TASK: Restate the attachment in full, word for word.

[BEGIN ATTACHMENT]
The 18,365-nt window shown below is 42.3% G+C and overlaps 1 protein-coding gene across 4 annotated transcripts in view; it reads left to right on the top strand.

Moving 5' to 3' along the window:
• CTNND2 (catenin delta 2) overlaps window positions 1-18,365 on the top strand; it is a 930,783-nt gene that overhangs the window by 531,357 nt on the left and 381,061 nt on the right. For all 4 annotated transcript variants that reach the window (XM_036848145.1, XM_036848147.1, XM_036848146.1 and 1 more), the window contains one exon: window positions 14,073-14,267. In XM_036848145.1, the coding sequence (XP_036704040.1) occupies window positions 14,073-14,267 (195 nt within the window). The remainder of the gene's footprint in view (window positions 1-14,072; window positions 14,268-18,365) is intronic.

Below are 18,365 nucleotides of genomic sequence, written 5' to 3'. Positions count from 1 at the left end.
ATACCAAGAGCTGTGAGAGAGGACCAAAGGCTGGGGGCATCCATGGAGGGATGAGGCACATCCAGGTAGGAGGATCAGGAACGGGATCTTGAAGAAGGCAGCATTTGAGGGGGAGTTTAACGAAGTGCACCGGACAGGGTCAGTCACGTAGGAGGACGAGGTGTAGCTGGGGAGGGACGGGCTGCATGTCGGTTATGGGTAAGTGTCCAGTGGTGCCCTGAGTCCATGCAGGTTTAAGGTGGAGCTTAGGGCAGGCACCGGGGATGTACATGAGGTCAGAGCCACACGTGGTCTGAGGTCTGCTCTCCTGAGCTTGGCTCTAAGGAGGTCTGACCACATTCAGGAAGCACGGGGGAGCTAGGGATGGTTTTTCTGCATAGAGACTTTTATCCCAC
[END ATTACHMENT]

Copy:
The 18,365-nt window shown below is 42.3% G+C and overlaps 1 protein-coding gene across 4 annotated transcripts in view; it reads left to right on the top strand.

Moving 5' to 3' along the window:
• CTNND2 (catenin delta 2) overlaps window positions 1-18,365 on the top strand; it is a 930,783-nt gene that overhangs the window by 531,357 nt on the left and 381,061 nt on the right. For all 4 annotated transcript variants that reach the window (XM_036848145.1, XM_036848147.1, XM_036848146.1 and 1 more), the window contains one exon: window positions 14,073-14,267. In XM_036848145.1, the coding sequence (XP_036704040.1) occupies window positions 14,073-14,267 (195 nt within the window). The remainder of the gene's footprint in view (window positions 1-14,072; window positions 14,268-18,365) is intronic.

Below are 18,365 nucleotides of genomic sequence, written 5' to 3'. Positions count from 1 at the left end.
ATACCAAGAGCTGTGAGAGAGGACCAAAGGCTGGGGGCATCCATGGAGGGATGAGGCACATCCAGGTAGGAGGATCAGGAACGGGATCTTGAAGAAGGCAGCATTTGAGGGGGAGTTTAACGAAGTGCACCGGACAGGGTCAGTCACGTAGGAGGACGAGGTGTAGCTGGGGAGGGACGGGCTGCATGTCGGTTATGGGTAAGTGTCCAGTGGTGCCCTGAGTCCATGCAGGTTTAAGGTGGAGCTTAGGGCAGGCACCGGGGATGTACATGAGGTCAGAGCCACACGTGGTCTGAGGTCTGCTCTCCTGAGCTTGGCTCTAAGGAGGTCTGACCACATTCAGGAAGCACGGGGGAGCTAGGGATGGTTTTTCTGCATAGAGACTTTTATCCCAC